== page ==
May 27, 2021
The Man Who Would Be King (1975)
Grade: 68/100

Director: John Huston
Stars: Sean Connery, Michael Caine, Christopher Plummer

What it's about. David (Sean Connery) and Peachy (Michael Caine) are 19th century British soldiers stationed in India. They are expelled from the Army due to roguish behavior, such as theft, gun-smuggling and blackmail. They decide to journey to remote Kafiristan, install themselves as rulers there, and plunder its reputed treasure. Their plan goes very well, until David decides that he would prefer to remain as king, rather than flee with the loot.

Christopher Plummer is third-billed as Rudyard Kipling, who at the time the film is set (circa 1885) was an obscure journalist in British-ruled India. The real Kipling wrote the source novella.

Billy (Saeed Jaffrey) is a British Empire soldier who befriends David and Peachy, and proves invaluable to them as an interpreter and informant. Michael Caine's real-life wife, Shakira, plays Daniel's involuntary Kafiristani bride. The man who plays the Kafiristan high priest, Karroom Ben Bouih, was reportedly 103 years old when he made his one and only movie.

How others will see it. Aided by the reputations of its director and two leads, The Man Who Would Be King was well received. It was nominated for four Academy Awards, though none in the most prestigious categories.

Today at, it has a fairly high user rating of 7.8 out of 10. The rating is consistent across all demographics. The user vote total is above 45K, more than expected. The user reviews tend to praise Huston, Connery, and Caine.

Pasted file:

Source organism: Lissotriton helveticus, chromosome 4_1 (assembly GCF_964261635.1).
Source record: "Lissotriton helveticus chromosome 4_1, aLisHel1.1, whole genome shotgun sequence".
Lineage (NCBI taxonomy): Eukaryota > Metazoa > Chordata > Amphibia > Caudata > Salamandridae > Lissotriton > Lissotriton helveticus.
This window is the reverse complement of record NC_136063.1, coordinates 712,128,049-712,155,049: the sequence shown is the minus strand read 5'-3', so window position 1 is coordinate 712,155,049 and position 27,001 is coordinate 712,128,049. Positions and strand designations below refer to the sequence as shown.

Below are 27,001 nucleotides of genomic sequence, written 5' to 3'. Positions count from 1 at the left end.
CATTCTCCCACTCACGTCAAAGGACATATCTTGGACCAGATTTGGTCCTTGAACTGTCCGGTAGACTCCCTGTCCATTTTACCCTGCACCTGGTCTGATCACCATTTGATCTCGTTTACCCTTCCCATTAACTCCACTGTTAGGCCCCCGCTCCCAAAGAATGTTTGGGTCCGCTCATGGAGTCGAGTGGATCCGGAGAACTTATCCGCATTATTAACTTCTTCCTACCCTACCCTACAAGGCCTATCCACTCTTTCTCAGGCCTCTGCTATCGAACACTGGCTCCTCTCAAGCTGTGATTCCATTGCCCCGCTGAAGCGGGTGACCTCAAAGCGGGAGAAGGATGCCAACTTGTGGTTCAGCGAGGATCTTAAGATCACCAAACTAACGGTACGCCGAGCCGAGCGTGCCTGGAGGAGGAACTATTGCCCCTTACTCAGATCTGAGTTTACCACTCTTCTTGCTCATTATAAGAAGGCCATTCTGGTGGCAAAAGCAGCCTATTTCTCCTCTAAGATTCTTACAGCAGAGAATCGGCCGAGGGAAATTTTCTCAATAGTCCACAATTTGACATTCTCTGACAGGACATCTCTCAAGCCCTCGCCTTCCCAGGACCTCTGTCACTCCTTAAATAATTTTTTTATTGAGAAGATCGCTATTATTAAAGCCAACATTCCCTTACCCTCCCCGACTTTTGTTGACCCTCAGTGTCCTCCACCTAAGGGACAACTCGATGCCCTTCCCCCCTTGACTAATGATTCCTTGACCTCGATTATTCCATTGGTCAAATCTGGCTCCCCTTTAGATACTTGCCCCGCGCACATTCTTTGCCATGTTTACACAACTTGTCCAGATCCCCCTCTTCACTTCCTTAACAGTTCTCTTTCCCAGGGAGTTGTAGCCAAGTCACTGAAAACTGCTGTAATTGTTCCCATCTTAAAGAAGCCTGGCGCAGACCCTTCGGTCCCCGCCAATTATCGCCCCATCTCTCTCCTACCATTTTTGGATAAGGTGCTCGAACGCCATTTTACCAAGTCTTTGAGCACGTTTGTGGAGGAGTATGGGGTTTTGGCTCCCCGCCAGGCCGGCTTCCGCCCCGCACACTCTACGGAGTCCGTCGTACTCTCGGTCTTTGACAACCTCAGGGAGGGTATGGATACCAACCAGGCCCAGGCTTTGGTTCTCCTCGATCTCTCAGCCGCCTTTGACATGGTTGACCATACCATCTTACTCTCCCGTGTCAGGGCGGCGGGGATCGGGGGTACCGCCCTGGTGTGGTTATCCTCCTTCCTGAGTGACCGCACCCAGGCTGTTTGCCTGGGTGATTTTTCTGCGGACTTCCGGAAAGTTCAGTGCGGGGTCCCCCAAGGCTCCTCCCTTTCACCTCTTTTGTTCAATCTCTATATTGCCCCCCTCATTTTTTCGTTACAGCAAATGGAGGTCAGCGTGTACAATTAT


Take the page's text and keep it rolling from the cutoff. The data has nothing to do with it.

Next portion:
How I felt about it. The more one considers this movie, the more flaws become apparent. Daniel and Peachy have never been to Kafiristan. They don't know the language or the culture. They don't have an interpreter. They would survive past the first encounter with a village.

Because it's a movie, the first person in Kafiristan that they exchange words with just happens to be a former British Empire soldier who speaks English. In fact, he is apparently the only person in the country who speaks English. How convenient, then, that Daniel and Peachy find Billy so soon, but that he is so eager to serve them as interpreter, ambassador, and soldier.

The origins of freemasonry are in the early 1700s. Alexander the Great was not a freemason. This subplot of the movie is a complete fiction.

I can believe that Daniel wants to marry a gorgeous young Kafiristani woman. What seems most unlikely is that she already bears the name Roxanne. I would guess that there is not a single person presently in Kafiristan named Roxanne.

I have to admit that I cannot tell a Moroccan from a Kafiristani. But the two lands are separated by 5,000 miles. They are in different continents, and have different languages and religions. It is obvious, to the culturally aware, that Arabic-speaking muslims in Morocco (where the movie was filmed) are less than an ideal substitute. Not that I am culturally aware, nor was the film's intended audience, English-speaking whites.

But the real elephant in the room is white colonialism. The arrogance of English adventurers who believe that conquering a nation, and killing thousands in battle, for glory and treasure, is a worthy pursuit. But then, this is what English soldiers believed circa 1885, when the film was set. Daniel and Peachy are true to the stereotype of Victorian-era British soldiers, just as obsequious Billy is a stereotype based on Gunga Din, another Rudyard Kipling invention.

Still, it is grating to watch Billy fawning on our two leads, and an eye-roller when Peachy throws a submissive Indian man out the window of a moving train. A scene that is presumably intended to be humorous.

So, The Man Who Would Be King has its problems. But it is a class production, with three bona-fide moviestars, a heralded director, and a celebrated author providing the source novella. We like the costumes, the sets, and the scenery. In any event, it is much better than most movies.